On February 20, 2020, The New York Times ran an editorial “Why are Nonprofit Hospitals so Highly Profitable?” Shockingly, this article explained that seven of the ten most profitable hospitals in American are “non-profit” hospitals.
How can this be? In short, before 1969, for a hospital to be nonprofit, it had to provide charity care for the poor. In exchange, the hospital was exempt from state and local taxes.
The law changed in 1969 to allow hospitals to be nonprofit (and tax exempt) if they provided other community benefits, but charity care was no longer required. Nowadays, “community benefit” includes providing care to Medicaid (AHCCCS) patients.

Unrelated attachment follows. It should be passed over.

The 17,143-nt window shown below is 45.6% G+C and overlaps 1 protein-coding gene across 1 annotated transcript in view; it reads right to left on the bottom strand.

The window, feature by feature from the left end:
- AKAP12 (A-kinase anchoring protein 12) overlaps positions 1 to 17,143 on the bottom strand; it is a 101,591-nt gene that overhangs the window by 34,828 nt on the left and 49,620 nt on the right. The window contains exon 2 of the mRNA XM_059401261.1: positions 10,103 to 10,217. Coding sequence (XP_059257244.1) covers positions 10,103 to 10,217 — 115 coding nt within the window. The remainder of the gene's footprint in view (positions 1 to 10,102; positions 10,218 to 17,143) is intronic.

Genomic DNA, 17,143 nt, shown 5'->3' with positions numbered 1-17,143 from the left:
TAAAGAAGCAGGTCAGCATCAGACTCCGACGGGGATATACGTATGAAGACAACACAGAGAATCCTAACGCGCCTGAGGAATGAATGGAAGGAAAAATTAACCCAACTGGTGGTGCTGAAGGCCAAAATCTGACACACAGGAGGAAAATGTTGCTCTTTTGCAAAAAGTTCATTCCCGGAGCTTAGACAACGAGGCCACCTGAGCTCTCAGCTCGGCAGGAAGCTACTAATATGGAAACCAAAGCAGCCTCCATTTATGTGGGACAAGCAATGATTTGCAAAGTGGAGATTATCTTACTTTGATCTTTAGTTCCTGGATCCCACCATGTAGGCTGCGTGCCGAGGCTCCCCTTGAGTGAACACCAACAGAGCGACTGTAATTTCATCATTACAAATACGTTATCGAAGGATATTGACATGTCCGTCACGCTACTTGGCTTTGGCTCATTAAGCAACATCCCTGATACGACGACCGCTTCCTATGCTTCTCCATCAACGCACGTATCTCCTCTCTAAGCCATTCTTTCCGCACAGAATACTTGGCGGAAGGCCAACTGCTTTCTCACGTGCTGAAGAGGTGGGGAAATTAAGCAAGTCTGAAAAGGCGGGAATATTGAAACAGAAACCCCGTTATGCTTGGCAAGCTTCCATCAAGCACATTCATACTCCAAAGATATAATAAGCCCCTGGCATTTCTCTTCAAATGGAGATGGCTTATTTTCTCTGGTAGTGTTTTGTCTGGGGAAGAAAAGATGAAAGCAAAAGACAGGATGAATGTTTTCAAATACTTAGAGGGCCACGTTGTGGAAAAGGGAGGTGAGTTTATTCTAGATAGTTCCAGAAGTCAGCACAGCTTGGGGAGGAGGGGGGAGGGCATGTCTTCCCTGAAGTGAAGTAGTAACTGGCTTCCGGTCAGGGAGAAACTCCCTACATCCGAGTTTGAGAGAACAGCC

As you can imagine, if a business doesn't have to pay taxes, it is much more profitable than tax paying enterprises. Further, the average CEO salary at nonprofit hospitals is $3.5 million, and from 2005-15, average CEO compensation skyrocketed by 93%.
Some communities are fighting the nonprofit designation. Morristown Hospital lost its tax exemption. The judge in that case wrote that given how that hospital operated, the nonprofit designation was a “legal fiction”.
Of course, not every nonprofit hospital is a “fiction” but everyone should understand that “nonprofit” really means “tax exempt”. All of us should closely examine the underlying community benefit to determine if the tax exemption is deserved.